“We need to bring up our threshold to talk about these things.” 

America’s youth mental health crisis is being felt keenly in Boulder County. Between 2020 and 2021, emergency room visits for suicidal ideation rose 41% for youth aged 10-17. Attempted suicide among that group rose 63% during the same time. 

One significant source of stress that youth report is the pressure to perform in schools. It also highlights another issue when it comes to youth mental health: Adults not responding when kids advocate for themselves.

“Ten to 12 years ago, kids were like, ‘We want a room in Boulder High where we can relax; we need place in our school to de-stress and reset,'” Mintzer said. “When I started Growing Up Boulder, that was literally one of the first recommendations” we made. “Kids have been asking for this for years and I’m not sure fully why it hasn’t happened.”

BVSD did open a wellness space at Monarch High in December (which Mintzer mentioned) using grant money available after the Marshall Fire. The district hopes to secure more funding and add similar spaces in other schools, the Daily Camera reported.

“We need to be listening to our young folks,” Dansie said, and “creating spaces that aren’t just inclusive and accommodating to younger generations but creating that with them.”

Dansie and Mintzer are hopeful that the community will also begin to expand its idea of what healing looks like to recognize long-standing practices in other cultures.

“A conversation I hear a lot about our community is that Latinos don’t go to therapy,” Dansie said. “That’s misinterpreted. If we’re only providing talk-based therapy, in institutional settings, and not getting more creative,” than, yes, they may not access those services.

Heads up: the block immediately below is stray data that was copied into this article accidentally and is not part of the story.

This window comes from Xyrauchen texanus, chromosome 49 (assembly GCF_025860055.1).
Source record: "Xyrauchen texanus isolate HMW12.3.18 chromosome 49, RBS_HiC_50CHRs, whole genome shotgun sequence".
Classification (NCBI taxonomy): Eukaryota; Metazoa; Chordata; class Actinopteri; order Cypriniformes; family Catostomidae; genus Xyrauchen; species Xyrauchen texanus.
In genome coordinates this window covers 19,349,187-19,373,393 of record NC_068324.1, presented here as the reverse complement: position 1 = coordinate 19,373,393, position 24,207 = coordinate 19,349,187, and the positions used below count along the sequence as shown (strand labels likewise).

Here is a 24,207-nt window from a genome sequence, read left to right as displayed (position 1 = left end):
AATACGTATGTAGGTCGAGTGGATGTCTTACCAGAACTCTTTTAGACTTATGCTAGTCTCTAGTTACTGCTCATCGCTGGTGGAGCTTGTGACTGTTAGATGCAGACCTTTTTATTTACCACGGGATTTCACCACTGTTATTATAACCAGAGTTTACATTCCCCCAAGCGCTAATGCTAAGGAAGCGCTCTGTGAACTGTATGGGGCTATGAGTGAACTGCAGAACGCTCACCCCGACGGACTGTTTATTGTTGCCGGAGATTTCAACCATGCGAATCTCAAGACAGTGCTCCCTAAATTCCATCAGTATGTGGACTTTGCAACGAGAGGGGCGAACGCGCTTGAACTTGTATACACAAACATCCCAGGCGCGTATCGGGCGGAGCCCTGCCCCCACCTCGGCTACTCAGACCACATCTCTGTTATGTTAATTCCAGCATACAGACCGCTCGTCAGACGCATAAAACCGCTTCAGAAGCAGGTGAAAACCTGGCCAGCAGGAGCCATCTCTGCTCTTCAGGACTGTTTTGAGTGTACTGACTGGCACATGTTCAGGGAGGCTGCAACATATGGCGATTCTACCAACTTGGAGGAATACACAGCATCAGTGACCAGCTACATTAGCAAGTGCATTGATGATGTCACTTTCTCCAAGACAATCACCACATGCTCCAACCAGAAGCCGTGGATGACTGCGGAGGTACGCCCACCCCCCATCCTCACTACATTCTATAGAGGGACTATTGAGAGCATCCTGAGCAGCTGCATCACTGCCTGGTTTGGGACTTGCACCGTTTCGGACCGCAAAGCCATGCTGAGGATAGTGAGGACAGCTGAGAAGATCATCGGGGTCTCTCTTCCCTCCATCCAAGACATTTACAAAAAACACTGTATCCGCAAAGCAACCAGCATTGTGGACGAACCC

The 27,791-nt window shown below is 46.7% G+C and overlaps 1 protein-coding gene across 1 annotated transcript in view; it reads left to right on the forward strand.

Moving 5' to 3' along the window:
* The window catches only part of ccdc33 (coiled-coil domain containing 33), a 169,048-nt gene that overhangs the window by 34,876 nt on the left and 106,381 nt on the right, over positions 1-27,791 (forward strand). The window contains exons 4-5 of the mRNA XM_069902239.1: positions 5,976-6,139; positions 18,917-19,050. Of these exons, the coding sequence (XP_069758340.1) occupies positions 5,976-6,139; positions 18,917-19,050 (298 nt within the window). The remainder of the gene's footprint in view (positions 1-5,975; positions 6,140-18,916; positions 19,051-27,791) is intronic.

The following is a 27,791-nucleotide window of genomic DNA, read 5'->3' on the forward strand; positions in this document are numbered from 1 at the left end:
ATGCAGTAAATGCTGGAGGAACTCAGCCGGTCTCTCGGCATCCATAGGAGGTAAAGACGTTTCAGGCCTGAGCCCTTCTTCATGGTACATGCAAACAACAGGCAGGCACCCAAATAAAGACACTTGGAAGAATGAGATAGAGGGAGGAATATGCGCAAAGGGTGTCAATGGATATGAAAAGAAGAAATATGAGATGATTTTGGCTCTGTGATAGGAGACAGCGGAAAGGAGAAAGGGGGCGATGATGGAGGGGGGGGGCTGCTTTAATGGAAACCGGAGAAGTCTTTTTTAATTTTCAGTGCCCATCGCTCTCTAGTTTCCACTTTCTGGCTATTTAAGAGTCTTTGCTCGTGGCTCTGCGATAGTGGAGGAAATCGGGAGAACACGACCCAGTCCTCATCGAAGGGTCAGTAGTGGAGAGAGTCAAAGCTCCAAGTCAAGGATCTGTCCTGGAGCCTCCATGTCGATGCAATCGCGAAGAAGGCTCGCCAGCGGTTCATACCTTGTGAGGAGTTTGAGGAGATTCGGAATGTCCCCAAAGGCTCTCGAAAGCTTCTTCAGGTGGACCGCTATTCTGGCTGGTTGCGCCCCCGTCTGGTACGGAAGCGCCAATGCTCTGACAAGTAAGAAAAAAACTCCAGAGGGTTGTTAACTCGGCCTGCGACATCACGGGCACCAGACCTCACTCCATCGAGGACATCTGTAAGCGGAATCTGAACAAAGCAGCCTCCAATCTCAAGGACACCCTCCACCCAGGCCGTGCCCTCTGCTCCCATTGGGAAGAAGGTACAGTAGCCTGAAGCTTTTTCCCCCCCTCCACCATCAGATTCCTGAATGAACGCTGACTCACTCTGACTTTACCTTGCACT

“Other cultures grieve differently.”

Often, that means collectively.

“There’s tons of research when it comes to climate change, but it’s true for any distressing situation, when you take collective action, with other people, it’s healing because you’re taking agency,” Mintzer said. “That’s part of why there was this action piece. It wasn’t us doing therapy with this group of kids.”

Everyone involved is hopeful that that the toolkit will continue to evolve, a form of “living document,” as Dansie said, that is added to and transmuted with time and more participation. There are plans to share it with other communities as well, Mintzer said, “every place that’s been affected by a mass shooting or trauma.”

Mintzer’s hopes for the healing toolkit in this community are simple and straightforward: “I just want them to use it.”

— Access the healing toolkit and more healing resources from Growing Up Boulder

— Growing Up Boulder is offering trainings on how to use the toolkit, including how to be culturally responsive and respectful with some of the activities. Interested parties should contact Growing Up Boulder.

“We’re going to offer community training for someone who wants to use the toolkit, to let them experience it, so we’ll have some of the stations set up,” Mintzer said. “Maybe you’re a youth worker but you’re not trained in mental health, and you’re afraid of what if strong emotions come up from our young people,” the training will help prepare for that.

— Mayamotion Healing is available for culturally responsive healing services. Visit for more information and to contact Maya Sol Dansie.

— If you are experiencing suicidal thoughts or ideations, call 1-844-493-TALK (8255)

— Shay Castle, @shayshinecastle or on Mastodon at